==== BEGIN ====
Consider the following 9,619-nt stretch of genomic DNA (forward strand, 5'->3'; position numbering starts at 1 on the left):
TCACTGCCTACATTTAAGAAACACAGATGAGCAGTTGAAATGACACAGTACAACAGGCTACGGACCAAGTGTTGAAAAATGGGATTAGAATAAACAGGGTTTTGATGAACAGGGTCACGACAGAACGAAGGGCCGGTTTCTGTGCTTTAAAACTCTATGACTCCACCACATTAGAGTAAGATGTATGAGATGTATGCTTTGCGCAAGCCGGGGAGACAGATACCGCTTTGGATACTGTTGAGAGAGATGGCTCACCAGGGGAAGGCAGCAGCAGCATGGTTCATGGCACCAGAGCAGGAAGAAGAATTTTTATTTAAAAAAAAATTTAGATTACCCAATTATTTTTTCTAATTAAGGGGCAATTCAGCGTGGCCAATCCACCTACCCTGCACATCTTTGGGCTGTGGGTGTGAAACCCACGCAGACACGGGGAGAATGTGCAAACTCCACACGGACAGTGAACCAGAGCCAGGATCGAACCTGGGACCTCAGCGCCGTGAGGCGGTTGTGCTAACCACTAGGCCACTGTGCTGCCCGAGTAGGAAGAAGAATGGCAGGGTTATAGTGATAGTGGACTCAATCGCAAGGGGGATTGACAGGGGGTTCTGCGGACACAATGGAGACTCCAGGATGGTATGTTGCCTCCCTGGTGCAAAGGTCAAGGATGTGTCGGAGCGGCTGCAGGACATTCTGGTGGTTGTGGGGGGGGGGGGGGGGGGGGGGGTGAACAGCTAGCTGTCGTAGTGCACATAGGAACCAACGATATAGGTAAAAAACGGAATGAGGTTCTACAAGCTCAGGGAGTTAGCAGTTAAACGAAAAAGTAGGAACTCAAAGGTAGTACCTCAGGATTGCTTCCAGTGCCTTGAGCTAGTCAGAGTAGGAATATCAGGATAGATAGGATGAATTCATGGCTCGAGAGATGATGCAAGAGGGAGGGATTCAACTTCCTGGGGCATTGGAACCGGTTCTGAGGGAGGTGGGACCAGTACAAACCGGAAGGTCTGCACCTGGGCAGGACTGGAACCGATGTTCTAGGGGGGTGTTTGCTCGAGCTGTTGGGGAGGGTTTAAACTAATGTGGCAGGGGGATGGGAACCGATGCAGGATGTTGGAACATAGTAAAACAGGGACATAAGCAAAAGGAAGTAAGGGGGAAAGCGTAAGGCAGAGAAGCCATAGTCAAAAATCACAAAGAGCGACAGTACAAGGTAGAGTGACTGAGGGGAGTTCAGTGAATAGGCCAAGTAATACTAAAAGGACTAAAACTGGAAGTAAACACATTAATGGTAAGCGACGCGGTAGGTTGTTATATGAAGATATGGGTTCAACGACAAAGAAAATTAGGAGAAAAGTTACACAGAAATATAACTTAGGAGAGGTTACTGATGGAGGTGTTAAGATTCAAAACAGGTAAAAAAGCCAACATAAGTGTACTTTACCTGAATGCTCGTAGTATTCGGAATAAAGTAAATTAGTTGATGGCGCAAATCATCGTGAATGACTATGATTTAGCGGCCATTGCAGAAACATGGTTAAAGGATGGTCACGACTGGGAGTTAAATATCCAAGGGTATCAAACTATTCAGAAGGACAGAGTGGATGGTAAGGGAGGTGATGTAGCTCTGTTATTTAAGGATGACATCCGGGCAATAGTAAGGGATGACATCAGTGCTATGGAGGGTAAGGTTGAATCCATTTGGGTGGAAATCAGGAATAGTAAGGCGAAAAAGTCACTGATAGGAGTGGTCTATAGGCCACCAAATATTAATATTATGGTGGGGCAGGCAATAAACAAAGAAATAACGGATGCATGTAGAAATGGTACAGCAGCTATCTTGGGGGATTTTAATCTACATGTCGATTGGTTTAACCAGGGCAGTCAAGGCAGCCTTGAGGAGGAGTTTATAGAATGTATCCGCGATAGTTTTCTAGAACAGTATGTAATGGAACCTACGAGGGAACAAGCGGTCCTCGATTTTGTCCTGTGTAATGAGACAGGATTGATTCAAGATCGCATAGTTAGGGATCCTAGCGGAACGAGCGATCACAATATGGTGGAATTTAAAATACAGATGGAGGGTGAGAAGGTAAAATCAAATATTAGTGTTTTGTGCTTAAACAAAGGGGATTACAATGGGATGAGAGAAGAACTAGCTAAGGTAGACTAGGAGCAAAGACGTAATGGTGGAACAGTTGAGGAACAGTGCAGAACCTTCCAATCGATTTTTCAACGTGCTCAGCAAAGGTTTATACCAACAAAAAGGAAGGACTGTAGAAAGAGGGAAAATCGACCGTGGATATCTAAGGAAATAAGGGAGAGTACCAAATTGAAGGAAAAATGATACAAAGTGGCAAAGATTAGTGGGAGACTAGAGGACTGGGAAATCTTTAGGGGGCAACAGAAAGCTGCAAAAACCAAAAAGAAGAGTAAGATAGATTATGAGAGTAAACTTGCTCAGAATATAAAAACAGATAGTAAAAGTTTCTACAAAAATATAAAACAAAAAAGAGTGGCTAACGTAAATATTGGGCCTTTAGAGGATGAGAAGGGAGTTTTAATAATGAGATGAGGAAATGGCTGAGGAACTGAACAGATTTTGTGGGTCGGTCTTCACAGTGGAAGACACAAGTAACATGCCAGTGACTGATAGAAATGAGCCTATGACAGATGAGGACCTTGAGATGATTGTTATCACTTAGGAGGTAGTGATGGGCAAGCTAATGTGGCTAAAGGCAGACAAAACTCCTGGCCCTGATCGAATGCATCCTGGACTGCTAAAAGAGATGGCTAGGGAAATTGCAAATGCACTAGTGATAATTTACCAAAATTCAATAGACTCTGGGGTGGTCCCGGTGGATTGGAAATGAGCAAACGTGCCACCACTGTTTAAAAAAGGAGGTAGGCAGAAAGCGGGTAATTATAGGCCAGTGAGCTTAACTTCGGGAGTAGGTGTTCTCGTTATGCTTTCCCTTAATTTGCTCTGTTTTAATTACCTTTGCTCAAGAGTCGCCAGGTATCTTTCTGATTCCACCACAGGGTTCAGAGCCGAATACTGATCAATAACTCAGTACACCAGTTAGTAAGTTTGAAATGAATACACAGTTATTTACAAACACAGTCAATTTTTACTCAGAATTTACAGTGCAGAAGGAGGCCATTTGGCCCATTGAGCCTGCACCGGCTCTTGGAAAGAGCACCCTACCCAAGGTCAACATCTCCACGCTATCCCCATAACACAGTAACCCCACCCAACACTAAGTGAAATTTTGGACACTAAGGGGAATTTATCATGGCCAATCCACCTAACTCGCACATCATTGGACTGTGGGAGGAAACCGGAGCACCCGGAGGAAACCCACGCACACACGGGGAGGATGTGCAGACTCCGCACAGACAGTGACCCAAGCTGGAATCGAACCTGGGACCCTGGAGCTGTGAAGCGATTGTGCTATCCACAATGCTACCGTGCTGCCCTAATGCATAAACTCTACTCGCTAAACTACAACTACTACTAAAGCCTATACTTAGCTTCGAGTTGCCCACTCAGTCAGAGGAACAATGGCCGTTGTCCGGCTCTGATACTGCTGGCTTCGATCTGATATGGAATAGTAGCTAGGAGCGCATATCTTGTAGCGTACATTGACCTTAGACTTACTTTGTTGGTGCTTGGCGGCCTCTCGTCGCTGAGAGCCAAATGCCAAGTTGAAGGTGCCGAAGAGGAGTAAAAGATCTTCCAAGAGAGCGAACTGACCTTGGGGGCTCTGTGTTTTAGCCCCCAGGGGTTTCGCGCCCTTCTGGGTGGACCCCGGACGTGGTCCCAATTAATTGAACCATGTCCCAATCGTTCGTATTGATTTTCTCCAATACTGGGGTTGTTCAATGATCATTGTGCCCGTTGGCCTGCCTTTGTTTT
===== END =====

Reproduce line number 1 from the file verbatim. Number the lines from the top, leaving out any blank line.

Consider the following 9,619-nt stretch of genomic DNA (forward strand, 5'->3'; position numbering starts at 1 on the left):